I've struggled to simply put a title to this blog post, so perhaps this that I chose "Lesson for Today's Agenda" might inspire me to write more lessons, or simply settle for this one - as it sums it all up! I guess we'll see.
Let me just state this fact first and foremost - what I'm about to write about has to do with high school athletics, a game, not life and death nor an event or events that are going to change the course of someone's life, love or happiness. It's not the most important thing we will do in our lifetime, but perhaps we allow it to be the most important thing we're doing in this moment.
So, in recent weeks we have seen a number of bonehead decisions / choices carried out by a number of our student-athletes. Those choices have cost them the opportunity to be a part of their team, to compete along side them, to fulfill the goals that the team had set, and in some instances cost them the respect of their peers, coaches and community. It's certainly not of any criminal extent in which other programs might have gone through or are going through, but it's important and meaningful nonetheless to us, our program, our teams.
I always ask myself questions when things like this occur and I've found myself asking those very same questions in this instance as well.
(Q) What could we have done better / differently?
(A) Nothing. We can talk, explain, discuss and instill fear into them until we are blue in the face, but we cannot hold their hands when they walk out of this locker room. One that would be quite ackward - kind of like the Volkswagon commercial...the test drive is over, can we head back to the dealership now?
(Q) What about their parents?
(A) Perhaps they're answering the same as we did above, we cannot be everywhere all the time; they have to grow up sometime; they made their bed, they have to sleep in it. I think about my young sons now - I tell them "that's not ok", but I can't stop them from doing it when I'm not around them, I simply have to try to prepare and sometimes react after the fact. Yet, I think about my mom growing up...before cell phones - she seemed to have one of the most extensive GPS Monitoring Systems I've ever experienced before they were even invented - like a honing beacon that was attached to me and my brothers at all times. She knew exactly where I was, when I was there and what I should not have been doing. It was scary amazing!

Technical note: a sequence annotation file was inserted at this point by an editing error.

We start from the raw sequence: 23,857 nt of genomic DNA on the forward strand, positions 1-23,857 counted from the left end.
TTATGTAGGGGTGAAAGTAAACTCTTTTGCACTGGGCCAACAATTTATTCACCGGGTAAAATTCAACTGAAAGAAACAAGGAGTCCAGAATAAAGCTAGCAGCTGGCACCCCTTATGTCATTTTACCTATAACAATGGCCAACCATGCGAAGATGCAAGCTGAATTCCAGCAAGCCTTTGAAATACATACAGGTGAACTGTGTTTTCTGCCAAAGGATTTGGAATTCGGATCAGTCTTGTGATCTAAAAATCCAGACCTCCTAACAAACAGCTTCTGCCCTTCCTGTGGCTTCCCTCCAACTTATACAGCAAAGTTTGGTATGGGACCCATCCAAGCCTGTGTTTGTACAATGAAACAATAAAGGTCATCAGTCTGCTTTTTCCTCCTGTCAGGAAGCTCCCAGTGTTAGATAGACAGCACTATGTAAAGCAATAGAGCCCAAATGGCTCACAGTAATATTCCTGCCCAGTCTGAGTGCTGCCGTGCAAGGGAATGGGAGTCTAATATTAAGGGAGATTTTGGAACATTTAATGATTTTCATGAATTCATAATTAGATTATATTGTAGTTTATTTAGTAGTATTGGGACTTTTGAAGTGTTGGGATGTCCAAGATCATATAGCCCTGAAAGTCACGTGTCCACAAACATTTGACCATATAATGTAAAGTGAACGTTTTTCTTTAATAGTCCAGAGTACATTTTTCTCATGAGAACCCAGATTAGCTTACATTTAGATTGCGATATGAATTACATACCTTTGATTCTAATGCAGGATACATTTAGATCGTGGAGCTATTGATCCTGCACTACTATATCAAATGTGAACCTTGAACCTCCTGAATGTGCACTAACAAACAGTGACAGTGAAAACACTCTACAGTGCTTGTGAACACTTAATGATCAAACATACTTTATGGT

(Q) But the most meaningful question and the Lesson For Today's Agenda of our youth is WHY?
(A) Our students / student-athletes / youth of today are growing up in a society where they don't believe nor understand that it's not all about you! We have enabled this belief through select and club athletics, where if you don't like a particular piece of the program, you can simply jump ship and find a team or program that is better suited for your agenda. Parents have enabled this belief by simply giving in to their childs requests by simply handing over that new iPhone 57, iPad or even cash - to gain approval or acceptance from our kids without one ounce of responsibility or the thought of you having to "earn" it.
We have failed to educate our students / youth that it's not always going to be about your vision, your dreams, or your goals. That to get the opportunity to pursue your own dreams, you will almost certainly have to succeed in achieving the dreams of others.
That's what being a teammate is all about!
Our youth of today don't appreciate or understand that for most of your life, both personally and professionally you will be asked to champion a vision that you didn't create! Our youth today would much rather ignore it and do their own thing than buy into the vision set by someone else - a coach, teammates, parents, or family. Championship teams and teammates are those that wholeheartedly accept a vision that they personally did not create, their choices and decisions are made in the sense of the team first and not their temporary immediate gratification, and when those championship teams and teammates are around, they are willing and eager to help accomplish the visions and goals of others before their own. Yet it's amazing to see that they wind up accomplishing their own goals along the way.